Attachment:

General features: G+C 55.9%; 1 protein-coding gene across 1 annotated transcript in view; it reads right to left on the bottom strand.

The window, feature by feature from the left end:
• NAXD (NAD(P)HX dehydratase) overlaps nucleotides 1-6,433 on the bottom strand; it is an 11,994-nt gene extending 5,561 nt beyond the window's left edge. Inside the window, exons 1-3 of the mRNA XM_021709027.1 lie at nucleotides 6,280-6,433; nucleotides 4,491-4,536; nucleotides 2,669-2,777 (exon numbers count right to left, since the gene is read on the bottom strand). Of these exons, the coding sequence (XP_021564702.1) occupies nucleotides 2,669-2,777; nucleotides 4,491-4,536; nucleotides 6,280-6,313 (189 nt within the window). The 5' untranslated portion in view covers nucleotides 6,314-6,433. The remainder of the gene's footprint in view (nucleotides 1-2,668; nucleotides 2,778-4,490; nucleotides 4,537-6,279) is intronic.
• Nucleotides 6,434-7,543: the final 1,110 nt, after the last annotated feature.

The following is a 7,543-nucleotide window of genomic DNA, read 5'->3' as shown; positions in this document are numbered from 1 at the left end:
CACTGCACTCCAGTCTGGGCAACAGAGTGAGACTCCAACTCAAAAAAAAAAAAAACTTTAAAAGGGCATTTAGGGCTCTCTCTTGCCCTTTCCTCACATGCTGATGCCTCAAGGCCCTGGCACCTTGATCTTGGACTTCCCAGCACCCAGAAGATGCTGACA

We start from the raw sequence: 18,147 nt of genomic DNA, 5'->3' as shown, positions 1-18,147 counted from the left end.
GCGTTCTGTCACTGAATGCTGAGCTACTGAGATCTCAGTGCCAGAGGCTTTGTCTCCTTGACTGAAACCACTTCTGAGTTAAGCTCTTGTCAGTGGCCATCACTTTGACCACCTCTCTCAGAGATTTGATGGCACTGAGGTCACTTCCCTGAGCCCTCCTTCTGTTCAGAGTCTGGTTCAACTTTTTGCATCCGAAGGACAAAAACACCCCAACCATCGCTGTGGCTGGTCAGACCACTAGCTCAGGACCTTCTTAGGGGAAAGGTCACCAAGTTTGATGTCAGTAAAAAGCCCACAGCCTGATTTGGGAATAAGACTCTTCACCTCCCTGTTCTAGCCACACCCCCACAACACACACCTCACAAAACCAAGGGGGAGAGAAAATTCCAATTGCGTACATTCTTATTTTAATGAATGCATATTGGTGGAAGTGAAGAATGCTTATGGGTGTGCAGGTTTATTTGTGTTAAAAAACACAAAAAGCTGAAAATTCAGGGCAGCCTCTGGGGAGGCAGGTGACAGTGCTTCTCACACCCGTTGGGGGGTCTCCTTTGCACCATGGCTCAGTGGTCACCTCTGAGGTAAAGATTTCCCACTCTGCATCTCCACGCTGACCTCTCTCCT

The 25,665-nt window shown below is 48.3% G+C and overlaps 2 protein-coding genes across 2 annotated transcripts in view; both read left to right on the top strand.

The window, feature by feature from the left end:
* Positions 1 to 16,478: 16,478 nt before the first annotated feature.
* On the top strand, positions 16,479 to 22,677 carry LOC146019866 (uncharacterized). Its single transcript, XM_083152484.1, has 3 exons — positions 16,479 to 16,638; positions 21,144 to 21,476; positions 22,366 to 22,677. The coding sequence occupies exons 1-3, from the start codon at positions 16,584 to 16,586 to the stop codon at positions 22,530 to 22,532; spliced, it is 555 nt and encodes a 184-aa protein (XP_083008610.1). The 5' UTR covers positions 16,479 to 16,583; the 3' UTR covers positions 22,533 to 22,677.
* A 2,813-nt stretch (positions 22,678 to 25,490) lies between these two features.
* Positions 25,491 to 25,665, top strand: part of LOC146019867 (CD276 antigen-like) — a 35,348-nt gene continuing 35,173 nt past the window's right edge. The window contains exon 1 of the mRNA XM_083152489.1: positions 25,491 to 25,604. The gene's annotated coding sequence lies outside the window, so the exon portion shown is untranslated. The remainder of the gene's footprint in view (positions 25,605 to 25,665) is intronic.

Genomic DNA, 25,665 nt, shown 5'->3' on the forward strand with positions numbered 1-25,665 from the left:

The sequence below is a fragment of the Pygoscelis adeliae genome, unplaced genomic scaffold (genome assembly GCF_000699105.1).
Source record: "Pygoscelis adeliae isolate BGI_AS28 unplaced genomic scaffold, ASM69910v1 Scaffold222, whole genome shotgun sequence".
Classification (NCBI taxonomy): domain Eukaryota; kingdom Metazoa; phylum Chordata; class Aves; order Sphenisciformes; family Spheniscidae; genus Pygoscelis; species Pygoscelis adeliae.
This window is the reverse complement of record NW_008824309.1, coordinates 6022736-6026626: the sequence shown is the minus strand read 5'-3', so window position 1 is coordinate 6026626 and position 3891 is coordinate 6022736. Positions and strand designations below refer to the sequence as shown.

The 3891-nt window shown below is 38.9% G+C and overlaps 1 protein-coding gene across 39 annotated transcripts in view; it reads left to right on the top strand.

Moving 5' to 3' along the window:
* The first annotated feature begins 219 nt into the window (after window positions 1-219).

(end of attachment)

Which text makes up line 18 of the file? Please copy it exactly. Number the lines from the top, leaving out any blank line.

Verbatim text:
Classification (NCBI taxonomy): domain Eukaryota; kingdom Metazoa; phylum Chordata; class Aves; order Sphenisciformes; family Spheniscidae; genus Pygoscelis; species Pygoscelis adeliae.